Album Review : The Beach Boys – L.A. (Light Album)

 “We’ll grow closer together by being apart.”


Rating : 8/10

Summary : Through a haze of conflicts, drugs and dramas, they somehow managed to gather their forces and come up with one last good album.

Complaint #1 : “Brian, the sole reason for buying Beach Boys albums, was a wreck at the time and his participation here is almost nonexistent”.
Well, it’s definitely true that he was a wreck. And he’s also definitely missed. But if the history of The Beach Boys (specifically the 68-73 years) has taught us something (besides not to do drugs), is that the band has always managed to fill up for Brian whenever he wasn’t there. In some cases, they benefited from it. Both Carl and Dennis took further what Brian taught them and became productive musicians in their own rights. And this album is one of the proofs of that statement.

Complaint #2 : “Here Comes The Night is disco crap and a failed attempt to regain commercial success.”
It is disco, and indeed, they were desperate enough to try this kinds of stuff in order to be popular again. But come on, that’s only one song. True, it’s a hell of a long one and the album would’ve definitely benefited from the single version of it, but do people actually listen to it? It’s not that bad and it’s certainly not unlistenable, as some later Beach Boys songs would prove themselves to be. There are some pretty neat harmonies and you certainly can’t deny its catchiness.

Complaint #3 : “The album doesn’t work together as a whole.”
Well that has its dose of truth, but what do you expect? Imagine Mike coming up to Carl in ’79 telling him “Hey cousin, let’s stop all this hate, and do an album together, as a band, like we used to, in ’73 or ’63. Call Brian and tell him to get out of his bedroom, lose some weight and quit drugs and Dennis to cut that solo albums crap”. Sounds good, but it wasn’t very likely. So if Carl wants to write his light pop songs, let him do it, as long as they’re good. Brian wants to cover an oldie? Sure, go ahead, as long as it’s catchy enough. Dennis is giving us two emotional ballads that were supposed to be on his solo album? Why not? Carl revises an unreleased song from ’74? Go ahead man, as long as it’s one of the most beautiful the band ever performed. My point is, they stopped working as a band quite a long time ago, so the only possible expectation are for the boys is to come up with their own compositions, and for them to be good enough for a Beach Boys album. They did and they were.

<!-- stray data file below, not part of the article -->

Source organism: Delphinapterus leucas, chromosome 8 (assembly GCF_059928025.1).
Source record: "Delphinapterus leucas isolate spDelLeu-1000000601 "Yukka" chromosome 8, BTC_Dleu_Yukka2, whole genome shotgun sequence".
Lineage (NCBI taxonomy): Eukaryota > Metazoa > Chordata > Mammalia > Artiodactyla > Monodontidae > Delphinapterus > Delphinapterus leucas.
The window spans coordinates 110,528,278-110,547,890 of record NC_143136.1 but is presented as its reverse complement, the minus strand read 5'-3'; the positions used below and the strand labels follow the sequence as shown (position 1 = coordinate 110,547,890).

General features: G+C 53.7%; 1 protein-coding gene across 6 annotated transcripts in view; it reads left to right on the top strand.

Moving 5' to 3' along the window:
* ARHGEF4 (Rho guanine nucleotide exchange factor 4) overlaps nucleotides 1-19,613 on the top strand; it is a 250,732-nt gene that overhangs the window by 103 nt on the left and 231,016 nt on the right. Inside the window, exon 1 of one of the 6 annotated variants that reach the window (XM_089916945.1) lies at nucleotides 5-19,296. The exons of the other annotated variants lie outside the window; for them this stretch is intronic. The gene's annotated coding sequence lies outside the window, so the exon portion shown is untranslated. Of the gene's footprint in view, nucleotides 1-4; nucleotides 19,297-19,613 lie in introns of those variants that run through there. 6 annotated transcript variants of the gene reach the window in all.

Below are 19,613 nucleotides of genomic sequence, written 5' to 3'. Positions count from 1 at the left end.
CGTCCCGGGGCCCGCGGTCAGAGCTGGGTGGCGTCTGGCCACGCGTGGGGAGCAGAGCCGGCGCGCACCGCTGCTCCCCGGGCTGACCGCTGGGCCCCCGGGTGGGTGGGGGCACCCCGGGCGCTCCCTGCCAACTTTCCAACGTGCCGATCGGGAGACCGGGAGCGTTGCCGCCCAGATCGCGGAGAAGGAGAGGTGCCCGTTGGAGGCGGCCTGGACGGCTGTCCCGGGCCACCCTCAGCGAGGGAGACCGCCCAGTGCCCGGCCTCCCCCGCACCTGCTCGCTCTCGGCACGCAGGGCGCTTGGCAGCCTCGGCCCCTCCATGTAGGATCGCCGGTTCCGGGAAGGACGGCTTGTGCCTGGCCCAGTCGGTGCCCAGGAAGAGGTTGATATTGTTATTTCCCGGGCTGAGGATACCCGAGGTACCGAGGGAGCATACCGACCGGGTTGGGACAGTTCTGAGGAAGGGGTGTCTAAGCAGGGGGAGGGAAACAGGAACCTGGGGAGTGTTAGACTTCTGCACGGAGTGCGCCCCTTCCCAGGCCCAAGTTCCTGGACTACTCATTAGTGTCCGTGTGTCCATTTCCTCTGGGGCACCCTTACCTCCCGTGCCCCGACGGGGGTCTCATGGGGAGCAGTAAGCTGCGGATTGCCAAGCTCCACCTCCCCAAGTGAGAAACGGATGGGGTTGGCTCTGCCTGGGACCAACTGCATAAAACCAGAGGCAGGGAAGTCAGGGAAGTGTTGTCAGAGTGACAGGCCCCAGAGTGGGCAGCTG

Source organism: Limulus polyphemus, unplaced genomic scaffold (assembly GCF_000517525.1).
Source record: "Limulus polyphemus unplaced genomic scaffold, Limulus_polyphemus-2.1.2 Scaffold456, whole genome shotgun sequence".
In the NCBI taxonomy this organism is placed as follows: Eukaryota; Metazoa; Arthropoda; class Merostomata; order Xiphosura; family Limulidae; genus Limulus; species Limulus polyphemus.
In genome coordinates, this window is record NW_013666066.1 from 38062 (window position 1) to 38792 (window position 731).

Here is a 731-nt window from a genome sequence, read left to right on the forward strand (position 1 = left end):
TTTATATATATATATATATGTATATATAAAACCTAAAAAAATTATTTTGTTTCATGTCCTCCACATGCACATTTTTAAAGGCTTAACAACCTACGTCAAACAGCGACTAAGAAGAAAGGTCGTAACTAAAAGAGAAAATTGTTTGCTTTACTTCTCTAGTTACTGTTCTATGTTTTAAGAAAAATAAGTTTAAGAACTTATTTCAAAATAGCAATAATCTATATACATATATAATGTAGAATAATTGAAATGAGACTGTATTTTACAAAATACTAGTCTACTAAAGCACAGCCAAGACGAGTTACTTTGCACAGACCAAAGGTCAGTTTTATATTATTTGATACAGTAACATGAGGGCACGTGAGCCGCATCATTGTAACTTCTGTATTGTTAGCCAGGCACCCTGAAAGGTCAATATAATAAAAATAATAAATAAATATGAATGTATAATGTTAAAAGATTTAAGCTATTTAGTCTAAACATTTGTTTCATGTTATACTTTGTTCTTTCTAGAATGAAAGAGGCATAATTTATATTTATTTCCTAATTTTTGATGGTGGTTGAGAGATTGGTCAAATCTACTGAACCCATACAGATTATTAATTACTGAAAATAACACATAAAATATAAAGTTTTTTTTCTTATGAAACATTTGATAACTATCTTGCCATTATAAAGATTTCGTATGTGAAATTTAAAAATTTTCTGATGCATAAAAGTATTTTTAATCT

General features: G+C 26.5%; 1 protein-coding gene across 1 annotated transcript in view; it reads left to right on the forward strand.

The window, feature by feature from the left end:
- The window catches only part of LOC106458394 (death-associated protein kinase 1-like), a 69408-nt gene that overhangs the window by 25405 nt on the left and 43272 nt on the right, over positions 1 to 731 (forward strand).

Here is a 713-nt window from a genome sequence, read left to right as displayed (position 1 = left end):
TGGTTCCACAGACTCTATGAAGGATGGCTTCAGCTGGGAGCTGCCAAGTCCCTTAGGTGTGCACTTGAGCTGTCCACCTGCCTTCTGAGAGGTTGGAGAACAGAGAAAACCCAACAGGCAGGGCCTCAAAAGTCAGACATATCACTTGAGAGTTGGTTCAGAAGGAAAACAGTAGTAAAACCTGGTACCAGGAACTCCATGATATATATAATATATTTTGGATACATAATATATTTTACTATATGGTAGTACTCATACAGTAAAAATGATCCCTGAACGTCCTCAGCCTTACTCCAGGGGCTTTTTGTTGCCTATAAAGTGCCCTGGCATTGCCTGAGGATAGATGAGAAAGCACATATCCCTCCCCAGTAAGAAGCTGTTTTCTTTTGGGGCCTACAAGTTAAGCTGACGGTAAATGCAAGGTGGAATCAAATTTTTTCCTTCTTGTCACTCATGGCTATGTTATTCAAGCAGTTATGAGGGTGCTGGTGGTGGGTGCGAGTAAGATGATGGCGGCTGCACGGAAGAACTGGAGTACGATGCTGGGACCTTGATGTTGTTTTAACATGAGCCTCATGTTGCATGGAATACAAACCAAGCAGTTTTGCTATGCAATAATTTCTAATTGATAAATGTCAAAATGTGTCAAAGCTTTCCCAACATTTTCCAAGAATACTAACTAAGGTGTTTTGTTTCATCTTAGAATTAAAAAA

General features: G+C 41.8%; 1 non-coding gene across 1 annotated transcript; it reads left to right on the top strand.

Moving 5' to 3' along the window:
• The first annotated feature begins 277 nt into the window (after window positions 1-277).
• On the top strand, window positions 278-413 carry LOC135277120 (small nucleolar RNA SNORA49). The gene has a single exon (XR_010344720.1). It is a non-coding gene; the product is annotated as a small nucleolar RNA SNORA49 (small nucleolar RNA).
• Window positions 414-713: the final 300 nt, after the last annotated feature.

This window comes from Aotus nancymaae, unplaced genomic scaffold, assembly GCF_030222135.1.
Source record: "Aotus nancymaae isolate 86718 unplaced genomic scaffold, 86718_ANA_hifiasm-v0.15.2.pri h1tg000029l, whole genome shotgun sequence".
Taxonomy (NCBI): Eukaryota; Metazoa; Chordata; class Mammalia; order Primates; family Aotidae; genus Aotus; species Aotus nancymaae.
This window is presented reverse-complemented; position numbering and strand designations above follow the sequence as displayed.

Complaint #4 : “Bruce Johnston produced it.”
But Bruce’s presence, as a producer, is almost not being felt at all. At least, not in the way it was on ‘Keepin’ The Summer Alive’. My take is, both Carl and Dennis produced their compositions themselves, but it’s only an honest guess. However the situation, most of the songs have a nice, natural sound with nothing like plastic keyboards or processed backing-vocals (except for ‘Here Comes The Night’, that is).

Complaint #5 : “Love You was the last great Beach Boys album, everything after it sucks.”
‘Love You’ was a great album indeed, but people usually dismiss ‘L.A (Light Album)’ for being stuck between ‘M.I.U’ and ‘Keepin’ The Summer Alive’, both which are far worse than it to my ears. To me, this album represents one last gasp of artistic approach from The Beach Boys. Maybe a disjointed and flawed one, but an approach nevertheless.


Categories: Album Reviews


3 replies

  1. Great insight on quality bands and their music, expressed in writing of intellectual refinement but with just enough of the laid back style that makes it easy and enjoyable to read. Congratulations to the reviewer, a most pleasant surprise.


  2. Nice review of LA (Light Album). It is one of my favorite Beach Boys albums, for many of the reasons you listed.


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